Number one, I'm not going to totally vitiate the first decree because I think housewise, that property, and notwithstanding anything else, it came out fairly. . . . I think [Emiko] came out a little short on the property where [Donald] got a house plus his fifty-five . . . but I'm only talking about the houses. I'm keeping that in effect. But based on her having English as a second language, also a ninth grade education from Japan, I'm going to make a finding that she did not know what she was doing when she appeared to have waived her rights to [Donald's] retirement which is a substantial amount. So with regard to the houses and the other property in the first decree, I'm keeping that in effect.
On August 19, 2003, the court entered the Second Divorce Decree. It awarded Emiko a net of $234,454 ($32,500 plus $97,000 plus $99,000 (2) plus $11,908 minus $5,954 (3)). It awarded Donald 1617 Kanapuu Drive (gross market value $470,000), plus $29,716 plus $5,954 minus $196,000 minus $32,500 for a net of $277,170. It ordered Donald to pay to Emiko "$1,400.00 per month in permanent [spousal support] commencing February 1, 2003" until the death of either.
On September 15, 2003, Donald filed a notice of appeal. On October 20, 2003, the family court entered Findings of Fact and Conclusions of Law (FsOF and CsOL). With those challenged in this appeal printed in bold, the FsOF and CsOL state, in relevant part, as follows:
FINDINGS OF FACT
6. [Emiko] had a ninth grade education from Japan and read English at the second to third grade level.
7. [Donald] physically, financially and emotionally abused [Emiko] during the first marriage.
. . . .
10. [Emiko] did not know she was entitled to a portion of [Donald's] retirement when she signed the Financial and Property Settlement.
. . . .
13. [Emiko] did not read or fully understand either the Financial and Property Settlement, the Addendum to the Financial and Property Settlement, or the Divorce Decree before signing them.
14. [Emiko] was too afraid to questions [sic] [Donald] or consult anyone, including, but not limited to attorneys or interpreters, before signing the Financial and Property Settlement, the Addendum to the Financial and Property Settlement, or the Divorce Decree.
15. From the time of the first divorce in February of 1995 to the time of the second marriage in February of 2000, the parties lived together and held themselves out to be married.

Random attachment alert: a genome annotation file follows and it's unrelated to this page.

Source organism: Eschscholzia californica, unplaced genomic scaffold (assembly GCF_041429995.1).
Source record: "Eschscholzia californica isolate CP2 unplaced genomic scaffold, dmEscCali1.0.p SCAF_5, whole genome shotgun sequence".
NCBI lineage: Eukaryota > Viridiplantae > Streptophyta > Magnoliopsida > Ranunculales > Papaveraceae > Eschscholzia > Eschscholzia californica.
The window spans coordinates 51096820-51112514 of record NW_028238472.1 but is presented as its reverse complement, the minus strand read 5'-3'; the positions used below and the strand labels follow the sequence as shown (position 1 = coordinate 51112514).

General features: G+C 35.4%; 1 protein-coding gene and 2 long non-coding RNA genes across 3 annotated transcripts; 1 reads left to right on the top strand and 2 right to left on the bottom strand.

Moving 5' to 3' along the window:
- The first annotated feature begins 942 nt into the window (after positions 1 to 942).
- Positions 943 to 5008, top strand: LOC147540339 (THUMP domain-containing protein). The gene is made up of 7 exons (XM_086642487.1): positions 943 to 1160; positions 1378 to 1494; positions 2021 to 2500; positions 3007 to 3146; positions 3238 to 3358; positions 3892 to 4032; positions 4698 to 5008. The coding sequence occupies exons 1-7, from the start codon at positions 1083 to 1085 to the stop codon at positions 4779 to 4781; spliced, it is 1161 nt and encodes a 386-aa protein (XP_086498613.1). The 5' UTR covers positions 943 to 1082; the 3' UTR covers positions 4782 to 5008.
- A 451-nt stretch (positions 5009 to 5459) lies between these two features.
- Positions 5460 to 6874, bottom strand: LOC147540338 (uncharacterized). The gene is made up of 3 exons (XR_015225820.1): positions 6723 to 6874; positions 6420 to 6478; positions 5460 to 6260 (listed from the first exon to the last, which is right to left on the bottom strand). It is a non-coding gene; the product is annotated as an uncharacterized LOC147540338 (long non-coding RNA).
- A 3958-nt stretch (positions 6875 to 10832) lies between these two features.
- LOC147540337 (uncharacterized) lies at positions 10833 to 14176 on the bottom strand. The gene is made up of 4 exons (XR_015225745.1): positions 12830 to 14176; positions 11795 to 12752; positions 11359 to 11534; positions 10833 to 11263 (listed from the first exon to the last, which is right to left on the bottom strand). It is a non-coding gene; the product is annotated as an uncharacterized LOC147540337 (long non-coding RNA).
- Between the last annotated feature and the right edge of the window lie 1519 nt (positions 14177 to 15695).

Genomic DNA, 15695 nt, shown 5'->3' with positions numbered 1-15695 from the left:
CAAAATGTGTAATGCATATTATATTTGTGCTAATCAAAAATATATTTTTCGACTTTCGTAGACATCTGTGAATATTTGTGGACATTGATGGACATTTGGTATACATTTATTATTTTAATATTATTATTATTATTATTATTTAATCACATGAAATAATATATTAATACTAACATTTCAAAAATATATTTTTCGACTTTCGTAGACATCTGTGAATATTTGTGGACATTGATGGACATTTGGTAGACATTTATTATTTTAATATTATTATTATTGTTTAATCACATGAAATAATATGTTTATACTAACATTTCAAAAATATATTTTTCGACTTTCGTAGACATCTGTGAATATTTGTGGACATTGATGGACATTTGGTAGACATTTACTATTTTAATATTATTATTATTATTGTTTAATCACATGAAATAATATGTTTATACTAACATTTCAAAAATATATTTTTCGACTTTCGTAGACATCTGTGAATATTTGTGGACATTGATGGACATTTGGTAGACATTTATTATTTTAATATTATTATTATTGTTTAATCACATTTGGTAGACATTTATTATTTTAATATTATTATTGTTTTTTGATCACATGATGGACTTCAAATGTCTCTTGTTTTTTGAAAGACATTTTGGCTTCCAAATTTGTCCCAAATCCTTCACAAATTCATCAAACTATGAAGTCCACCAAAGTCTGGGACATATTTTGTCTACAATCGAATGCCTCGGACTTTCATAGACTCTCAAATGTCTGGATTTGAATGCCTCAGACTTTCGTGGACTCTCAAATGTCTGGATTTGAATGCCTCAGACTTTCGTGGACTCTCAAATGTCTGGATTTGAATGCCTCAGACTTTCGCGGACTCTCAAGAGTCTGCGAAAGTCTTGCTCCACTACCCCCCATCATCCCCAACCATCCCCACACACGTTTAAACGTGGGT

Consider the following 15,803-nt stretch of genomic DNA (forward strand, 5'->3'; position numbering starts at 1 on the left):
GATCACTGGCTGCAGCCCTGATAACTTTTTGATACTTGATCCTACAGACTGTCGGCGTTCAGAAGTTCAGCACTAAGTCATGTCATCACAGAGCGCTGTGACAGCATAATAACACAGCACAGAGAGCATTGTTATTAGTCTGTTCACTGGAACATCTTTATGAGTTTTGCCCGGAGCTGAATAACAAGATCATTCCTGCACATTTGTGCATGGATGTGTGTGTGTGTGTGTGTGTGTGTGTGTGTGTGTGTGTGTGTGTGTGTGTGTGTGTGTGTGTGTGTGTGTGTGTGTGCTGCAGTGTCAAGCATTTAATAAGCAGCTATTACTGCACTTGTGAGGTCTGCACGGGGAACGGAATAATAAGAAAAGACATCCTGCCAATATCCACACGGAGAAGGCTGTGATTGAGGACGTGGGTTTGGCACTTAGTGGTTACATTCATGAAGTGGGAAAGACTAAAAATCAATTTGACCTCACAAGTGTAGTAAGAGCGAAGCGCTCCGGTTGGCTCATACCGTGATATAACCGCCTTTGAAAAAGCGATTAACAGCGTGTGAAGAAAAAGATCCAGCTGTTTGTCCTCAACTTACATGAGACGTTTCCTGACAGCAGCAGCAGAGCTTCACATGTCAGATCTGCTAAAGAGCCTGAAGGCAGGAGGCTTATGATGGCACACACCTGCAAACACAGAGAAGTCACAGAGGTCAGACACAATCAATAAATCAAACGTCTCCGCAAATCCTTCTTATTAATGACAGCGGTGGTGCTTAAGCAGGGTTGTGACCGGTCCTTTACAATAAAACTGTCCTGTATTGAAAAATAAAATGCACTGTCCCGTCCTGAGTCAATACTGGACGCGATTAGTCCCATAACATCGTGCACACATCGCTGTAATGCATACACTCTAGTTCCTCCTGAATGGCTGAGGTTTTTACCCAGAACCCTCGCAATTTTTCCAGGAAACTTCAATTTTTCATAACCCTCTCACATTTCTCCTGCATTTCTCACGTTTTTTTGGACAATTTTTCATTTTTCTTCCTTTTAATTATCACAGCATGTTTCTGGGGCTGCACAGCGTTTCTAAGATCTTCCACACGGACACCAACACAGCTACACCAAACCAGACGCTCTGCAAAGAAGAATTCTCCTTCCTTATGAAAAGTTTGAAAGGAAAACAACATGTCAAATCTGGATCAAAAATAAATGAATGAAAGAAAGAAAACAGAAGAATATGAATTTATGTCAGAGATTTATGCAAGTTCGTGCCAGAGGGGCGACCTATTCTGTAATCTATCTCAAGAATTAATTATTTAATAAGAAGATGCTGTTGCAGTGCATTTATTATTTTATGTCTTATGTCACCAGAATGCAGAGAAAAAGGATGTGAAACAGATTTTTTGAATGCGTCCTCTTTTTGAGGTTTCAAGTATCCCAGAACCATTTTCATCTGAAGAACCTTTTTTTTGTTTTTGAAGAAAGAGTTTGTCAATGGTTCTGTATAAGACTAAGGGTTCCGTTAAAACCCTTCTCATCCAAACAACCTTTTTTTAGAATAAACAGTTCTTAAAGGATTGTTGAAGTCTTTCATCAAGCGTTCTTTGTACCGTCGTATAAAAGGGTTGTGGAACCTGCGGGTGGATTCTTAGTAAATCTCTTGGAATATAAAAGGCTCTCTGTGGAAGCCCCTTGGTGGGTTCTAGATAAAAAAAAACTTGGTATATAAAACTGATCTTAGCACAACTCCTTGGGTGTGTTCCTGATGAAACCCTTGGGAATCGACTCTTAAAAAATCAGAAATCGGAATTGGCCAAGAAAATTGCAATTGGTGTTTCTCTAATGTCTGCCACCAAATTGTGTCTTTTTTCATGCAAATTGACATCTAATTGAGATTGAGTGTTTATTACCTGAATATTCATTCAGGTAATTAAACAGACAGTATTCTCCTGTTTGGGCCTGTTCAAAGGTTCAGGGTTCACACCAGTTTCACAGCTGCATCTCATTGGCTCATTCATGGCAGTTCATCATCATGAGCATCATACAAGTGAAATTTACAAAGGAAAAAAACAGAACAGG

16. During this period, [Donald] continued to physically, financially and emotionally abuse [Emiko].
. . . .
19. On August 29, 1998, [Emiko] wrote [Donald] a check for $97,000.00 to build an extension in his house for [Emiko].
20. The house extension was never built and the money was never returned.
. . . .
22. [Donald] continued to abuse [Emiko] physically, financially and emotionally during the second marriage.
23. [Donald] continued to handle the parties' financial affairs during the second marriage.
. . . .
26. On September 7, 2000, [Donald] withdrew $99,999.00 from the Mutual of Omaha account without [Emiko's] knowledge or permission.
. . . .
33. The value of the household goods [Emiko] kept totaled $11,908.00.
34. The value of the household goods [Donald] kept totaled $29,716.00.
. . . .
CONCLUSIONS OF LAW
1. The parties 45-year relationship, (the first marriage, the second marriage, and five year period between marriages), was considered one long marriage for purposes of property division.
2. Because English was [Emiko's] second language and because [Emiko] only had a ninth grade education from Japan, she did not knowingly and voluntarily waive her rights to her share of [Donald's] retirement when she signed the Financial and Property Settlement.
. . . .
4. [Donald] was physically and emotionally abusive to [Emiko] throughout the relationship, which caused her not to argue over or question what she may have been entitled to in the first divorce.
5. [Donald] received an unfair and inequitable financial benefit from the property division in [the] first Divorce Decree.
6. [Emiko] was entitled to an award of $1,400.00 per month in permanent [spousal support] as part of [Donald's] retirement, commencing February 1, 2003.
7. [Emiko] was entitled to reimbursement of the $97,000.00 she gave [Donald] for the house extension which was never built.
8. [Emiko] was entitled to the $99,999.00 [Donald] took from [Emiko's] account without her knowledge or consent.
9. [Emiko] was entitled to one-half the appreciation ($32,500.00) in the residence bought during the second marriage.
10. [Donald] was entitled to a credit of $5,954.00 to offset the division of household goods that [Emiko] wanted.
This case was assigned to this court on June 30, 2004.
POINTS ON APPEAL
Donald contends that the family court erred in the following three respects:
1. It disregarded the doctrine of res judicata and the requirements of Hawai‘i Family Court Rules (HFCR) Rule 60(b) (Supp. 2005) (4) and erroneously treated the relationship of the parties as one long marriage for purposes of property division. Donald contends that, in sum, "[t]he financial settlement between the parties may not be exactly equitable, however, [it] could not have been construed as unjustly disproportionate."2. It erroneously set aside the First Divorce Decree regarding his military retirement and erroneously awarded Emiko 50% of his military retirement as spousal support.
3. Although he admits
that "[t]he record does not have concise evidence of each party's
Category I asset on the date of their marriage in February 2000[,]"
Donald alleges that he came into the Second Marriage with $366,063.24
and Emiko came in with $173,598.35, but the Second Divorce Decree
awarded Emiko a total of $234,454 ($32,500 plus $97,000 plus $99,000
plus $11,908 minus $5,954) and inequitably awarded Donald
$277,170 ($470,000 plus
$29,716 plus $5,954 minus $196,000 minus $32,500).
Emiko's answering brief contends, in relevant part, that
the court did not in fact award [Emiko] a portion of [Donald's] retirement. It did not disturb the orders of the prior divorce. Instead, it awarded her permanent alimony in an amount which was established in accordance with the appropriate factors as set forth above. Thus, the issue of res judicata is inapplicable to this case.
. . . .